Is EPA Trying to Skew Climate Change Study for the Obama Administration?
WASHINGTON – Republican critics of global warming theories are attempting to determine if Environmental Protection Agency Administrator Gina McCarthy is exercising undue influence on the conclusions of an upcoming climate change report from a United Nations agency.
Four GOP members of the Senate Environment and Public Works Committee, led by Sen. David Vitter (R-La.), the panel’s ranking member, are concerned that McCarthy is attempting to skew the results of a study from the Intergovernmental Panel on Climate Change to reflect the Obama administration’s own apprehension about the purported warming phenomenon.
In a letter to McCarthy dated Nov. 4, the lawmakers cited evidence that the universe is actually in the midst of a 15-year hiatus in temperature increases, asserting that the finding discredits global warming “alarmists.” Yet new reports indicate the EPA is lobbying authors of the IPCC report to conclude that the reduction in warming is linked to heat being transferred to the deep ocean.
“It appears that the U.S. did not suggest an alternative conclusion that the models themselves were flawed,” the Republicans said.
Vitter further said the IPCC’s shortcomings represent “a great embarrassment for a significant number of researchers and politicians who have been demanding costly international and U.S. actions.”
“And it isn’t simply the climate models that have been inaccurate -- multiple other claims have failed over the years,” he said. “When governments can weigh in and request alterations to a scientific analysis, the message is clear that the IPCC produces a political document, not a scientific one. Such actions exacerbate the already declining reputation of the IPCC.”
The letter was signed by Vitter, Sen. Jeff Sessions (R-Ala.), Sen. Jim Inhofe (R-Okla.) and Sen. John Barasso (R-Wyo.).
The Intergovernmental Panel on Climate Change is considered the leading international body for assessing climate change. It was established by the United Nations Environment Program and the World Meteorological Organization in 1988 to provide a clear scientific view on the current state of climate change and its potential environmental and socioeconomic impacts. The group shared the Nobel Peace Prize for its efforts, along with former Vice President Al Gore, in 2007.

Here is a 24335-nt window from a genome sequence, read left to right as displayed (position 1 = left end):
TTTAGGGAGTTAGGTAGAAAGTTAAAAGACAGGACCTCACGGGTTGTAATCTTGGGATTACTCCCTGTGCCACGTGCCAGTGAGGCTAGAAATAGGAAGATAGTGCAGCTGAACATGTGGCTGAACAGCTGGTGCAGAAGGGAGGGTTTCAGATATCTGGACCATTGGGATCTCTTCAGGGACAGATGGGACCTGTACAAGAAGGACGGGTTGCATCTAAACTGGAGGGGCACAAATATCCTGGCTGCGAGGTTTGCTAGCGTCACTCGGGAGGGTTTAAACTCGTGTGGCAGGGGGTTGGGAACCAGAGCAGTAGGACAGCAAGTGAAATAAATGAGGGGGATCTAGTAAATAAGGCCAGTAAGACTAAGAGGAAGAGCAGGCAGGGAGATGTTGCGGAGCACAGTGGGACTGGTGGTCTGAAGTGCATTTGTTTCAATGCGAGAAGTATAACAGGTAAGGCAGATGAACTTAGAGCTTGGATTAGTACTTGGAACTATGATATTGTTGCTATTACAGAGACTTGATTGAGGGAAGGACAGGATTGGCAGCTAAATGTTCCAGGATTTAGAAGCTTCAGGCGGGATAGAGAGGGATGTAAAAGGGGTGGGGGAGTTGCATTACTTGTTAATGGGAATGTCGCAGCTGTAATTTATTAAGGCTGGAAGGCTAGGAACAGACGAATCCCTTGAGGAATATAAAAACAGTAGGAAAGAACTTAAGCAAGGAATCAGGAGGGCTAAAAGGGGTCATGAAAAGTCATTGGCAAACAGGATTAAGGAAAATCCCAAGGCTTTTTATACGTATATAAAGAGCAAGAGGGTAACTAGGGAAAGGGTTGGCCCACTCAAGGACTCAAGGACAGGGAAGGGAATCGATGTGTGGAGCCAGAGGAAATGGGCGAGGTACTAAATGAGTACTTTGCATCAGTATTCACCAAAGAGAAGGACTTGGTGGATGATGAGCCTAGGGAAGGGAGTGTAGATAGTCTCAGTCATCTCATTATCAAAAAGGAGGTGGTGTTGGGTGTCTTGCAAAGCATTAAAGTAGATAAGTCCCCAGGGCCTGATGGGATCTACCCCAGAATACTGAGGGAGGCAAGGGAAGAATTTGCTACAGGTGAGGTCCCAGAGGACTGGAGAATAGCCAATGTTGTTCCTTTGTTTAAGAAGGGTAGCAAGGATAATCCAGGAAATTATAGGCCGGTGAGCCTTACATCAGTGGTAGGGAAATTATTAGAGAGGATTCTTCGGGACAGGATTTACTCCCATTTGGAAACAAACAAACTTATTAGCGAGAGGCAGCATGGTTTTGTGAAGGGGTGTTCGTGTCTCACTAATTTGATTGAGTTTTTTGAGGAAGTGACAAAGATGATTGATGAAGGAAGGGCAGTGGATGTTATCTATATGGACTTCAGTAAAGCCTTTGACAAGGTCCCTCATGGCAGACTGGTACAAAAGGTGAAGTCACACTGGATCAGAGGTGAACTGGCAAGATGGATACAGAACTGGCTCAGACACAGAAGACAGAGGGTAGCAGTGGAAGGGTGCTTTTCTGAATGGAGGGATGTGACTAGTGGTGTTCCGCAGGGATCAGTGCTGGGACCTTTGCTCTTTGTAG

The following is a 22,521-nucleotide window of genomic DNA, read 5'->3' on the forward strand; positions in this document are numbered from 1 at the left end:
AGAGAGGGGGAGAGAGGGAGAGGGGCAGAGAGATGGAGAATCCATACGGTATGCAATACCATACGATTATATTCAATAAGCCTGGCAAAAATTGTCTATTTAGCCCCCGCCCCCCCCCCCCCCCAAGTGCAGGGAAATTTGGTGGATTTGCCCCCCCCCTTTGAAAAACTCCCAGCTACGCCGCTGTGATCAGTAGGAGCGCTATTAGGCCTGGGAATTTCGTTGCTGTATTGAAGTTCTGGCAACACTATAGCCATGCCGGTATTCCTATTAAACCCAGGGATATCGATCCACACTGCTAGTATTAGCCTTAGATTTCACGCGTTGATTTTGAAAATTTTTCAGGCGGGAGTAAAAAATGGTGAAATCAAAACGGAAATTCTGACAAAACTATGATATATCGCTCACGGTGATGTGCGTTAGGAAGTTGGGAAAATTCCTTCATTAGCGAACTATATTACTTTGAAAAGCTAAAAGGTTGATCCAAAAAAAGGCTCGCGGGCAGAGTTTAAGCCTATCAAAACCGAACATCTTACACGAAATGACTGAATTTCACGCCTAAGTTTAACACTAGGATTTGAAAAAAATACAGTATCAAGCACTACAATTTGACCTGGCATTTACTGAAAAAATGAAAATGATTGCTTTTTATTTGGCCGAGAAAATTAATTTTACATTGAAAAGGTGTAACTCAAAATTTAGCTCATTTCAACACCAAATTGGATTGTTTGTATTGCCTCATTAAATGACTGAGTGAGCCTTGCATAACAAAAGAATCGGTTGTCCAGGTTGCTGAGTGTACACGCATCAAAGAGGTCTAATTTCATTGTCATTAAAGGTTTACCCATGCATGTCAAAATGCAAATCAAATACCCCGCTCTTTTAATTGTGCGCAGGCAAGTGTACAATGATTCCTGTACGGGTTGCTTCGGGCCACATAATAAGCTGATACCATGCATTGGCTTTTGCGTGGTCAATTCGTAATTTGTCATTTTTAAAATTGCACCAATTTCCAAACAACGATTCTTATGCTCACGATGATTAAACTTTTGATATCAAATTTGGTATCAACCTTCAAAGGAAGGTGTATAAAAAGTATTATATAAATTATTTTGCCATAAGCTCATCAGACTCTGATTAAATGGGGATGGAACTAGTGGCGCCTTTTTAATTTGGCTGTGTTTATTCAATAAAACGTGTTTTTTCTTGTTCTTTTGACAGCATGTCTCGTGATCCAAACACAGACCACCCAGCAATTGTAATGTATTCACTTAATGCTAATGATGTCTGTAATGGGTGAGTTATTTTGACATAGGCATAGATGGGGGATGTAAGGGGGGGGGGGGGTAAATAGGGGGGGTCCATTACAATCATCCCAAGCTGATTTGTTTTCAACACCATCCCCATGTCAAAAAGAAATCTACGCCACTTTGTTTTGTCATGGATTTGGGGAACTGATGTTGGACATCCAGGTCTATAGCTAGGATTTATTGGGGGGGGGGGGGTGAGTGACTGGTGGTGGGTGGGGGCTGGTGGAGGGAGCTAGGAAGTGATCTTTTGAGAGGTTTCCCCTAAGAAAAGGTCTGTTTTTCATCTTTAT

In March, the IPCC is scheduled to release its latest climate assessment. A 20-page summary directed at international policy makers, leaked to an environmental blog in September, indicates the panel will conclude that global warming poses a threat to the worldwide food supply, predicting a 2 percent decrease per decade in the production of crops like corn, wheat and rice, considered dietary staples.
Such a decline has the potential to be particularly serious since the demand for foodstuffs is expected to increase 14 percent per decade as the world’s population exceeds 9 billion by 2050.
The leaked document is not final and will undergo several revisions before its March release. But global warming critics, like Vitter, already are jumping on it, maintaining that the findings can’t jibe with various studies indicating the globe has not warmed up over the past 15 years.
Another IPCC draft, leaked to the Associated Press in June, determined that the rate of warming between 1998 and 2012 was about half the average rate since 1951. But the globe is still heating up, according to the draft, which cited natural variability within the climate system, the cooling effects from volcanic eruptions and a downward phase in solar activity as reasons for the slowdown.
But the Associated Press also found that several governments – including the U.S. – reviewed the draft and offered recommendations on how the IPCC should address the slowdown. Germany maintained references to a warming slowdown should be deleted, noting that a 10- to 15-year timespan could be an aberration in the context of climate change, which is measured over decades and centuries.
The U.S. also weighed in, asserting that the study’s authors embrace another theory -- that the reduction in warming is linked to more heat being transferred to the deep ocean.
Vitter said the intrusions “renew concerns that the IPCC is engaged in a political, not scientific, process.”
“With the benefit of decades of actual temperature data to evaluate, the climate forecasting models used by the IPCC and other climate alarmists over the last twenty years have now been shown to have over-predicted the extent to which the planet’s temperatures would increase,” Vitter said. “The fact that these models overestimate the extent of global temperature increases since 1998 has been recognized in many publications, including the scientific journal Nature.”
The 15-year period without measurable warming occurred at a time of record-breaking greenhouse gas emissions, Vitter noted.
“These facts are deeply disappointing to those who have been demanding immediate and costly international and U.S. actions on the basis of these previous IPCC predictions,” he said.